As most major car manufacturers now allow you to control your car from phone apps, a previous owner could still have access to that app, and your car could be operated by someone other than yourself. The only way to prevent this is by going to a factory-authorised dealership and revoking app access from the previous owner.

Checking a previous owner is vital to ensure you don’t end up paying for unexpected repairs and you’re not unknowingly invalidating your warranty or insurance. With these simple tips, we hope our customers will be able to protect themselves more easily from untrustworthy sellers.

Aug 292016
 

Vehicle history check provider, HPI, is urging car buyers to be aware of their rights and remember to check if the vehicle they want to buy is subject to a manufacturer recall.

The warning comes as figures reveal that over six million vehicles have had recalls issued against them in the UK and been returned to dealers since the start of 2011,  affecting manufacturers including Toyota, Honda, Vauxhall, BMW, and Fiat.

Fernando Garcia consumer director at HPI, said: “The problem of recalls just doesn’t seem to be going away. What the high figures demonstrate is just how commonplace recalls are now.”

The number of vehicle recalls rose dramatically in 2014/15 to a total of 39, a 30% increase from the 30 recalled in 2013/14, and with many on a major international scale.

The scandal over General Motors’ failure to promptly recall cars with a potentially faulty ignition switch in the US last year may have prompted other manufacturers to recall more quickly and frequently after identifying any likely faults or problems.

Fernando Garcia continued: “As seen with GM Motors, where 2.6 million cars were recalled,  it can often take an issue of this scale to bring the topic to the public’s attention. Thankfully, the automotive industry is very efficient at repairing faults.

“We’ve launched the HPI Safety Recall Check to give car buyers the ability to identify if the vehicle they are about to purchase has been officially recalled.  Crucially, the HPI Safety Recall Check is the only check that provides recall information on a specific vehicle using the vehicle’s number plate.”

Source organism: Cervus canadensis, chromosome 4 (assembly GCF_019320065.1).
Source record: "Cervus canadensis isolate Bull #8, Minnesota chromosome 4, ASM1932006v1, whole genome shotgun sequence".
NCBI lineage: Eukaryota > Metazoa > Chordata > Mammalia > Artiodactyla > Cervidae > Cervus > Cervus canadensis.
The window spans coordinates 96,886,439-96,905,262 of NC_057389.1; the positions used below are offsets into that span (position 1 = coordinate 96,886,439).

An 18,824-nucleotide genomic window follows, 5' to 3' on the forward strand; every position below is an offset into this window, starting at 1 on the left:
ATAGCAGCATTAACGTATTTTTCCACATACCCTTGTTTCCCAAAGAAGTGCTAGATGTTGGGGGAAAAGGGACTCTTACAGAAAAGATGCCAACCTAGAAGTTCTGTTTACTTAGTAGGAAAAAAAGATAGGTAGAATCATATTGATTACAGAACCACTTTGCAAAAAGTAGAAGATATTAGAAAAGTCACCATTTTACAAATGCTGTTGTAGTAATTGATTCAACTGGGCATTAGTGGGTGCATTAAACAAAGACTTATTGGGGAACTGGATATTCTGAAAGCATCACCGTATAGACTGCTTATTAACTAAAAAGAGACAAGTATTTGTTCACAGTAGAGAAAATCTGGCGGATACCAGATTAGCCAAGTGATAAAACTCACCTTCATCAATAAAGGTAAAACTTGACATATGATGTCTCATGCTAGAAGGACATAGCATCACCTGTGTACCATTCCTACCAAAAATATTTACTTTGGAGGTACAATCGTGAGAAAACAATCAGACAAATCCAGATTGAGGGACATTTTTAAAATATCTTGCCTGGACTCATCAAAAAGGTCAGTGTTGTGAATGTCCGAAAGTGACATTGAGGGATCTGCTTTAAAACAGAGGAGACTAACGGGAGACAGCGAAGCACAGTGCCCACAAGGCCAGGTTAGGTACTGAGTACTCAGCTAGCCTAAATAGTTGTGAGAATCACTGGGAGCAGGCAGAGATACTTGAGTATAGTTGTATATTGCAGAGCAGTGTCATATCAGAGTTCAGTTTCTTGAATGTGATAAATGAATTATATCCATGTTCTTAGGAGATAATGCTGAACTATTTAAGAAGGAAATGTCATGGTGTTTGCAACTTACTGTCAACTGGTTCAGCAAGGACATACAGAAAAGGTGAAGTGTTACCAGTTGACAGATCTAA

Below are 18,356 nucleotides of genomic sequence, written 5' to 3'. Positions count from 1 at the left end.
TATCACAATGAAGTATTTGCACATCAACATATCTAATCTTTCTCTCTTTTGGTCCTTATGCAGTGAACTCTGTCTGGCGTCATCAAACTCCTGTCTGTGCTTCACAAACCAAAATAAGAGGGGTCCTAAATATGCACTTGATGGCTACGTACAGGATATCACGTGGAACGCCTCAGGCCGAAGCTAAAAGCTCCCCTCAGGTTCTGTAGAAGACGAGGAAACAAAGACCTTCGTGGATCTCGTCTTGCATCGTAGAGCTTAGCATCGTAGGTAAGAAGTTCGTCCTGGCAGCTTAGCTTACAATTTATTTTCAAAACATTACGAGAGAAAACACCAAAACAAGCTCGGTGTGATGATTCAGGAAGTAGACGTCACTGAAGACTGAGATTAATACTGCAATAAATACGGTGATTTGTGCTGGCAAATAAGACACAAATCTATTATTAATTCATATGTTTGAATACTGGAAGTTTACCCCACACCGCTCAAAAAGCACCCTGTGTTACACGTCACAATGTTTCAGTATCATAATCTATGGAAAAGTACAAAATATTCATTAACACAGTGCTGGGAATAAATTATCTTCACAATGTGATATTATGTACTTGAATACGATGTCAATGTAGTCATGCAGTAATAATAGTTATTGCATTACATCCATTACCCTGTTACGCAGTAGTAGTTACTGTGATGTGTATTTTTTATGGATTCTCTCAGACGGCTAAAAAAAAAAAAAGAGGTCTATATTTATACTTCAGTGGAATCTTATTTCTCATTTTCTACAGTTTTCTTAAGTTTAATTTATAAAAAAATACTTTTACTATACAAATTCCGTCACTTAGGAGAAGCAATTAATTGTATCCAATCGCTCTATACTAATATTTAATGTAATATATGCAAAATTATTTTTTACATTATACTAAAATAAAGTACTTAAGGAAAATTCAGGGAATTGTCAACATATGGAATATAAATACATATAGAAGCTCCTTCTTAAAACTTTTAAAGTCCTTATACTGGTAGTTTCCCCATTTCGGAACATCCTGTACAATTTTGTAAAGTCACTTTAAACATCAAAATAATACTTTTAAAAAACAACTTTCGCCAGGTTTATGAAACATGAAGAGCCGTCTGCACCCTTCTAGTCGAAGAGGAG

HPI claims the new service adds another layer to the car buyer’s comprehensive vehicle history check, the HPI Check®, further protecting buyers against making a costly mistake.

The HPI Check confirms whether a vehicle is currently recorded as stolen with the police, has outstanding finance against it or has been written off. It also includes as standard, a mileage check against the National Mileage Register, with over 200 million mileage readings.

Dec 262015
 

 

 

 

 

 

 

If you want some expert advice on the latest scams, plus paperwork and checklists to give you the edge when buying a used car then HPI has the answer, or rather its free guide is here to help.

HPI provider of the HPI Check® is helping used car buyers get it right, when it comes to parting with their hard earned money, with the launch of its digital HPI Used Car Buyer’s Guide. In all the excitement of buying a car, it’s easy to overlook the essentials or even fall prey to common scams. HPI’s comprehensive guide aims to encourage consumers to do their homework to minimise the risks, as well as highlighting the latest scams fraud sellers are carrying out.  It also acts as an important reminder to buyers to conduct a vehicle history check via www.hpicheck.com.

Buying a used car is exciting, but it can also be daunting, which is why HPI has created the Used Car Buyer’s Guide,” explains Neil Hodson, Managing Director for HPI. “Throughout the online pages of this guide, consumers will get advice on how to decide what the best buy is for them, what to look out for when viewing and test driving a potential purchase and how to get the best deal.”